In Delaware, Bill Swartz heard a symphony of bull frogs croaking throughout the night.
In Arkansas, he joined a 75-year-old Navy veteran on a fishing trip.
In New Mexico, the Spring Garden Township resident got caught up in a surprise hail storm — but that didn’t stop him from reaching the Pacific Ocean and ending his nine-month-long trek across the United States.
His bike trip wasn’t just for the sights, however. Swartz biked 3,800 miles through 16 states to raise money for Bell Socialization, a homeless shelter in York City. By the time he saw the blue waves of California’s coast, he raised $21,135.
“It’s been fascinating to cross the country at 10 miles per hour,” he said. “When I could just smell the salt air and finally saw the Pacific, I just couldn’t believe it.”
Swartz, who worked at Bell Socialization as a case worker in his 20s, said he wanted to embark on this journey not only to raise money for the nonprofit, but to bring attention to the issue of homelessness in York County.
Donning a bright neon safety vest with “coast to coast bike ride,” Swartz piqued the interest of strangers along his journey — many who were moved by his trek and donated to his cause.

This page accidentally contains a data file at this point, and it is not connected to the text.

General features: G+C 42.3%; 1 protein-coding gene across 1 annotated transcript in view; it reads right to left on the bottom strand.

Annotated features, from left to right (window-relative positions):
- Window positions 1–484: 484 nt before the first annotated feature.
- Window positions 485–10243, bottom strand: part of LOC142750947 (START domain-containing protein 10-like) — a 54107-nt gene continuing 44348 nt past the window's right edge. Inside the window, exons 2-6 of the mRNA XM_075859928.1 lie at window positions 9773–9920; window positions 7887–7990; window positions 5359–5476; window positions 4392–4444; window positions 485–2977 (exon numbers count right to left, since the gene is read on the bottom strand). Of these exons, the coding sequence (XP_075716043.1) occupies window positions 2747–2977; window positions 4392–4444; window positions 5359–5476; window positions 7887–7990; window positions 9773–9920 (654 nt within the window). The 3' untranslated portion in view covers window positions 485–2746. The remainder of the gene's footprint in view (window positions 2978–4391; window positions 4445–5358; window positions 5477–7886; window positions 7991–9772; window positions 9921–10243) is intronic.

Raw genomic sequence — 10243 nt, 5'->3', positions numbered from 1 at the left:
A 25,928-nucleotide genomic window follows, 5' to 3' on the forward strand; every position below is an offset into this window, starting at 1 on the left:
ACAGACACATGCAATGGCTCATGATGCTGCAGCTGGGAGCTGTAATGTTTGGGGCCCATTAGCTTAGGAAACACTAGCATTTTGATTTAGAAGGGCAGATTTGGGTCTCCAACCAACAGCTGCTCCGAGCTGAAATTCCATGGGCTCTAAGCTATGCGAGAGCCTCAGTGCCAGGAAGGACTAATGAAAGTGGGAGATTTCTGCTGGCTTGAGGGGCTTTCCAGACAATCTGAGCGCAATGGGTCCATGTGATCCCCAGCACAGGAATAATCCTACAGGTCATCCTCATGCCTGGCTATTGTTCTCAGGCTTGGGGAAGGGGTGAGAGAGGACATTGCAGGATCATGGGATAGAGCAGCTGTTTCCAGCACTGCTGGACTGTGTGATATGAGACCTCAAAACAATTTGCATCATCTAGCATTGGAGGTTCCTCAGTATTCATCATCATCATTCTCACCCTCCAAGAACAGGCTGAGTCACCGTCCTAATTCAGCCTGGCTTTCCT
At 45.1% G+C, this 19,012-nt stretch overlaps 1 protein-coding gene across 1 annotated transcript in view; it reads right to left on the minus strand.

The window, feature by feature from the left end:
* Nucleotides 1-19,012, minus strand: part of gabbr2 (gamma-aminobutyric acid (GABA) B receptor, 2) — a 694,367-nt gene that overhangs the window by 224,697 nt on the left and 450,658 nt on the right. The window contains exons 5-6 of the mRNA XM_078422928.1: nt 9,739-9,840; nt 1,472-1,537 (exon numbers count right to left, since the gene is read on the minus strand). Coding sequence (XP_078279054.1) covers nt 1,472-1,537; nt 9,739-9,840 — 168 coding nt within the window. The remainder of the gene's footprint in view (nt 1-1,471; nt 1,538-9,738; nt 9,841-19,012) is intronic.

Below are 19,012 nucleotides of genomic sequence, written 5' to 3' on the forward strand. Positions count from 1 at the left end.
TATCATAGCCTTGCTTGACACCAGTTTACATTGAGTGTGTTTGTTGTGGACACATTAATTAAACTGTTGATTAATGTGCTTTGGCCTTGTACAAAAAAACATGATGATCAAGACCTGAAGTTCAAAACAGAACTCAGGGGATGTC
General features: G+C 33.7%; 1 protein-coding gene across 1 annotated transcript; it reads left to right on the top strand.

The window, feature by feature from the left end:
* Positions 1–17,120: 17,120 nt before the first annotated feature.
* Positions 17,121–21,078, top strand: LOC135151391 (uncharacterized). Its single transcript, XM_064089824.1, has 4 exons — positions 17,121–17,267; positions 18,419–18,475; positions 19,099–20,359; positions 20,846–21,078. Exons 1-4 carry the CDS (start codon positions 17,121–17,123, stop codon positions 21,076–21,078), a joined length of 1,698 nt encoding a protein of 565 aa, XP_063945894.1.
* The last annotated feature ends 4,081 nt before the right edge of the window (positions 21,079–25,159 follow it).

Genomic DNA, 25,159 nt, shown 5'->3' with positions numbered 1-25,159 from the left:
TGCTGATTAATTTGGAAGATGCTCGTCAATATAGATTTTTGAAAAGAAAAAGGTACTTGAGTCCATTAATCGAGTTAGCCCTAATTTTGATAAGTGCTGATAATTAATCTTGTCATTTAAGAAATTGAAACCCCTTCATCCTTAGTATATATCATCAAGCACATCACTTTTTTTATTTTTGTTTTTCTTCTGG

He struck up countless conversations with motel clerks, gas station attendants and residents of small towns.
Every person he encountered was nothing but kind toward Swartz, he said. Some even offered a room with a warm bed for the night — a departure from his sleeping bag and tent he would typically set up each night.
He described the phenomenon as “trail magic” — never knowing what you’ll encounter on your journey on the open road.
“You’re all alone out there and you feel vulnerable. But the next thing you know someone is inviting you over for a barbecue or offering for you to stay in their garage,” Swartz said. “It has totally restored my faith in America — everybody was so kind.”
While the people Swartz encountered made his journey a positive experience, the physical elements, wildlife and dangers were another story.
He was most nervous biking through Texas — notorious for charging wild hogs, jumping tarantulas and spitting toads.
Swartz only saw one rattlesnake during that leg of the trip, however.
“The trip was challenging, but sometimes the surprise challenges become some of the most memorable,” he said.
Swartz started his journey back in October with only his bicycle, camping gear, freeze-dried food, a sleeping bag, water and clothing. He rode at a pace of 30 to 40 miles each day and usually stayed in one location for several days to rest, he said.
He will return by plane to York County this week. His GoFundMe for Bell Socialization is still active at https://gofund.me/2b62f557.
“It’s kind of fun to go out there and face the elements,” Swartz said. “The challenges make the memories.”
— Reach Tina Locurto at email@example.com or on Twitter at @tina_locurto.